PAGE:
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Military Records - MARSHALL FRANKS

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Militia Order for Spartanburg County, 1836  PDF File   HTML

Revolutionary War Pension File of Soloman Crocker PDF File HTML

Revolutionary War File of MARSHALL FRANKS   PDF File   HTML

Revolutionary War File of JOHN O’SHIELDS   PDF File  HTML

 

 


Revolutionary War File of MARSHALL FRANKS (# S10703)
Submitted by Judy McHam Davis, great-great-great-great granddaughter of Marshall Franks.

 

The State of Alabama       Circuit Court for Said County
Pickens County       April Term ___ day of the _____ AD ___

 

On this 22nd day of April AD 1836 personally appeared in open court before the Judge of said court Marshall Franks a resident of the county of Pickens and State of Alabama aged eighty four years, who being first duly Sworn, according to law, doth on his oath make the following declaration, in order to obtain the benefit of the pension made by the act of Congress passed June 7th 1832.

That he was a Soldier of the Revolution, and was engaged in the Service of his country, as a Soldier most of the time from the fall of the year of 1775, to the close of the war & acknowledgement of the Independence a great many of the officers & especially the sub officers, he can not now recollect, in consequence of old age, & the consequent loss of memory.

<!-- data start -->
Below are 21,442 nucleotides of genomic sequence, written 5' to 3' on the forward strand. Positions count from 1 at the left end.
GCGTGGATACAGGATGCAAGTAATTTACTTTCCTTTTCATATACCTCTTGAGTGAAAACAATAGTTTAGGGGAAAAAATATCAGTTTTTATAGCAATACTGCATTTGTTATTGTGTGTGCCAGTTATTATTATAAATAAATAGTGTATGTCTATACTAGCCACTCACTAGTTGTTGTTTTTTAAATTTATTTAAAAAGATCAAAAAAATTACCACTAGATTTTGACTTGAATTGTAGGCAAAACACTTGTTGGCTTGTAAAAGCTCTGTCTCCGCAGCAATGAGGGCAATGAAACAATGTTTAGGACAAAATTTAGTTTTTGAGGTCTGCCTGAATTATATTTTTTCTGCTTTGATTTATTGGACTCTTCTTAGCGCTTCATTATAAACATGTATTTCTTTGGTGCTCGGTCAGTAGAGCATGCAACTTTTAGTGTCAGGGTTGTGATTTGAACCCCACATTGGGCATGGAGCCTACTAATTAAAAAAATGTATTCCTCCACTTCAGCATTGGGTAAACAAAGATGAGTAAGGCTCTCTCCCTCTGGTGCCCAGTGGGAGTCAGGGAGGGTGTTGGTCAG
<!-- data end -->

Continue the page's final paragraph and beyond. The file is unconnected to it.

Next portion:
The first of his service commenced in the Fall of 1775. he was then living in the State of South Carolina in a district then known by the appellation of Ninety Six district, but now called Lawrence [Laurens] district in said State. he was then about twenty three years old. about this time troubles commenced with the Tories & partizans of that part of the country. The particular circumstances which gave rise to this tour of service was this: The Governor (he presumes) had sent up to Cambridge Courthouse a large quantity of powder & etc; And the Tories had determined to take possession of it; a company of volunteers was raised in order to save the ammunition from being plundered; I was one who volunteered in this expedition. There was no definite or fixed time for the Service to continue then except -- as above stated, & to disperse & subdue the Tories who stimulated & encouraged by one Robert Cunningham of Tory renown was keeping the people in continual alarm & terror. This expedition was conducted by Capt Jas Dillard (?) 2d Lieut Jonathan Downes (?). This company marched to Cambridge & there joined several other companies. The whole force embodied at the above mentioned place was commanded by Genl Andrew Williamson, of whom it was afterwards said, that he proved traitor to his country, & afterwards joined the enemies army. Col Robert McCrary was also with them and in command. They succeeded in securing the powder as they desired, & subduing the Tories, who all remained neutral until the British invaded the Country which cheered their hopes & brightened their prospects. They had quite severe skirmishes with the Tories at Cambridge, which continued three days & nights. They finally surrendered on terms viz that there should be no hostilities for twenty days. They were verbally discharged after having rendered service for the term of at least one month.